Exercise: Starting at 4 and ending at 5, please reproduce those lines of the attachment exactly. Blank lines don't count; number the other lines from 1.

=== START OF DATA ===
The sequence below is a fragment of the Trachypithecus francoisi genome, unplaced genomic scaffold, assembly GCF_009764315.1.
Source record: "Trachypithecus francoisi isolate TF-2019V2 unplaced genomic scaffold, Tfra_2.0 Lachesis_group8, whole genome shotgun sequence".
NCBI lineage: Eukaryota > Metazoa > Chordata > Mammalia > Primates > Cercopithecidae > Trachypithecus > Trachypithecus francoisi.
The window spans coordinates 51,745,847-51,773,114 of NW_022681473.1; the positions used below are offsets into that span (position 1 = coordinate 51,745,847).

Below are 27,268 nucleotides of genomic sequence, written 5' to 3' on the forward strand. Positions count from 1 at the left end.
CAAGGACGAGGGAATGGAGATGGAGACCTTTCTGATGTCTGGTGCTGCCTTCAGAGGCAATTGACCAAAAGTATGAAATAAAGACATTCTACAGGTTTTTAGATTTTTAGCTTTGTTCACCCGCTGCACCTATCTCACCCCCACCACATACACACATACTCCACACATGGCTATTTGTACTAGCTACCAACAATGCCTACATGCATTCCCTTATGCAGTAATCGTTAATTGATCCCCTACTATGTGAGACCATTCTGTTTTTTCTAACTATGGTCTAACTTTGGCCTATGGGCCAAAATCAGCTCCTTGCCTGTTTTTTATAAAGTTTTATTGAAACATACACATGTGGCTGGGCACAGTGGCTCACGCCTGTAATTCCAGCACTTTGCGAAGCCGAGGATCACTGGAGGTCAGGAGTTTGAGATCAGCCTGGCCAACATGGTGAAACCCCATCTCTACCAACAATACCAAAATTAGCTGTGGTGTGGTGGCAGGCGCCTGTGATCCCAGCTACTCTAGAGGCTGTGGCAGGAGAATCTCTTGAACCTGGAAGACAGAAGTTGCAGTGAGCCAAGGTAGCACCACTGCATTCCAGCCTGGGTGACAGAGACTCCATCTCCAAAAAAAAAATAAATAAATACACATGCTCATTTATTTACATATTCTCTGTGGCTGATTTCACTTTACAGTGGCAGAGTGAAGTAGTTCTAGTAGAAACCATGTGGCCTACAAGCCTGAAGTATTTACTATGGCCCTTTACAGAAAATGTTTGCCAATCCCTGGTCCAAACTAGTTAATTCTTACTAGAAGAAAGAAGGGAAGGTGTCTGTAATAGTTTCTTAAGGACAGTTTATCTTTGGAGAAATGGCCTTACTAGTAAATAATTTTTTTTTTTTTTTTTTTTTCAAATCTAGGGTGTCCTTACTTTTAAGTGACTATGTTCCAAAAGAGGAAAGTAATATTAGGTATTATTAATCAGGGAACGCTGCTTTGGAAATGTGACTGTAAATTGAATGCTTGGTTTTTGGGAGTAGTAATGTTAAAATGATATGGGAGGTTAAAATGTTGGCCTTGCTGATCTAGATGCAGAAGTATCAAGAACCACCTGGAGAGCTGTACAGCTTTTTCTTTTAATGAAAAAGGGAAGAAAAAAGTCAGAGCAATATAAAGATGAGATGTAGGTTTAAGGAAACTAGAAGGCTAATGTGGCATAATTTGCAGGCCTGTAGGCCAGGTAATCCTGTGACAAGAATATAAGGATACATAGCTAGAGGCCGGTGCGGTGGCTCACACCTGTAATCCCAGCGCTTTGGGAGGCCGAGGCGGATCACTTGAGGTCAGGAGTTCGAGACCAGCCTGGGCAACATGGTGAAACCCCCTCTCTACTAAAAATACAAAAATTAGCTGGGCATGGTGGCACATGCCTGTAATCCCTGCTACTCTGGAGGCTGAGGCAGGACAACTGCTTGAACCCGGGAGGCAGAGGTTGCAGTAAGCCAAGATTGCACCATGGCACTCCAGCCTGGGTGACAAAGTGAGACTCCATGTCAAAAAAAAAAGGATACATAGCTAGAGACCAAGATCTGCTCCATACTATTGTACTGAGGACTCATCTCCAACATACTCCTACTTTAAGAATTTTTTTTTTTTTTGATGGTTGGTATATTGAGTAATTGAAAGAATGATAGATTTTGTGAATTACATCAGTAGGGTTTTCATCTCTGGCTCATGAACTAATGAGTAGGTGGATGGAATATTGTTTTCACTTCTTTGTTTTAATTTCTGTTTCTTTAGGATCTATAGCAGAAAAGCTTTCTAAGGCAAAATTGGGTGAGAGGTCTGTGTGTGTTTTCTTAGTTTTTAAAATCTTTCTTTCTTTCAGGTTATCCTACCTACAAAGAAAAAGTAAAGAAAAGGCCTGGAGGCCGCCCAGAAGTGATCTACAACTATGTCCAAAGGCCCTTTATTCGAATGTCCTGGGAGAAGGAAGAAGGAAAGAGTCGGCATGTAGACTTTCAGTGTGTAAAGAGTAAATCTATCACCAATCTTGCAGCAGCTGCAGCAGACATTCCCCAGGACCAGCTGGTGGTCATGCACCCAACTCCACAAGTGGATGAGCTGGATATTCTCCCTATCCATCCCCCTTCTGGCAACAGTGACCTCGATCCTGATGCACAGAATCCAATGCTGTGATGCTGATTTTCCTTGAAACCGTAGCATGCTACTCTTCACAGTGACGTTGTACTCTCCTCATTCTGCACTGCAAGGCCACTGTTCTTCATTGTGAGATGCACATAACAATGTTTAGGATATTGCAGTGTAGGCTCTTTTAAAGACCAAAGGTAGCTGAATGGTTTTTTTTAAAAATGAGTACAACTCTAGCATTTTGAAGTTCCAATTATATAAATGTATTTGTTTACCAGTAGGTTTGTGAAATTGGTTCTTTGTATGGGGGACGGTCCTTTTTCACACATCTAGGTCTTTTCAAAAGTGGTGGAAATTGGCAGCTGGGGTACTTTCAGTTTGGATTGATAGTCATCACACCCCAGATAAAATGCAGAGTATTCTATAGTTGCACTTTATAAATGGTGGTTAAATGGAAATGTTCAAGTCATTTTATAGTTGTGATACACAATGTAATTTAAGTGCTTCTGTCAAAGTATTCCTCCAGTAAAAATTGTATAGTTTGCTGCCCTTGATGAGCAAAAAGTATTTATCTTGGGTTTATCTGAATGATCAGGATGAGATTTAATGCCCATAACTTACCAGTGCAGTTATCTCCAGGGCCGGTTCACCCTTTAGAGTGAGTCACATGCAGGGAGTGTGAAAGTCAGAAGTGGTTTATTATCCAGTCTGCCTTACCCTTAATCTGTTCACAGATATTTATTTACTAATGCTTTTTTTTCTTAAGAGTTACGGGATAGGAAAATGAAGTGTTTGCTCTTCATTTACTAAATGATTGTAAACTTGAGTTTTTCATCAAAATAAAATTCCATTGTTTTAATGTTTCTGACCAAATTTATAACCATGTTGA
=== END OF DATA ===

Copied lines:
The window spans coordinates 51,745,847-51,773,114 of NW_022681473.1; the positions used below are offsets into that span (position 1 = coordinate 51,745,847).

Below are 27,268 nucleotides of genomic sequence, written 5' to 3' on the forward strand. Positions count from 1 at the left end.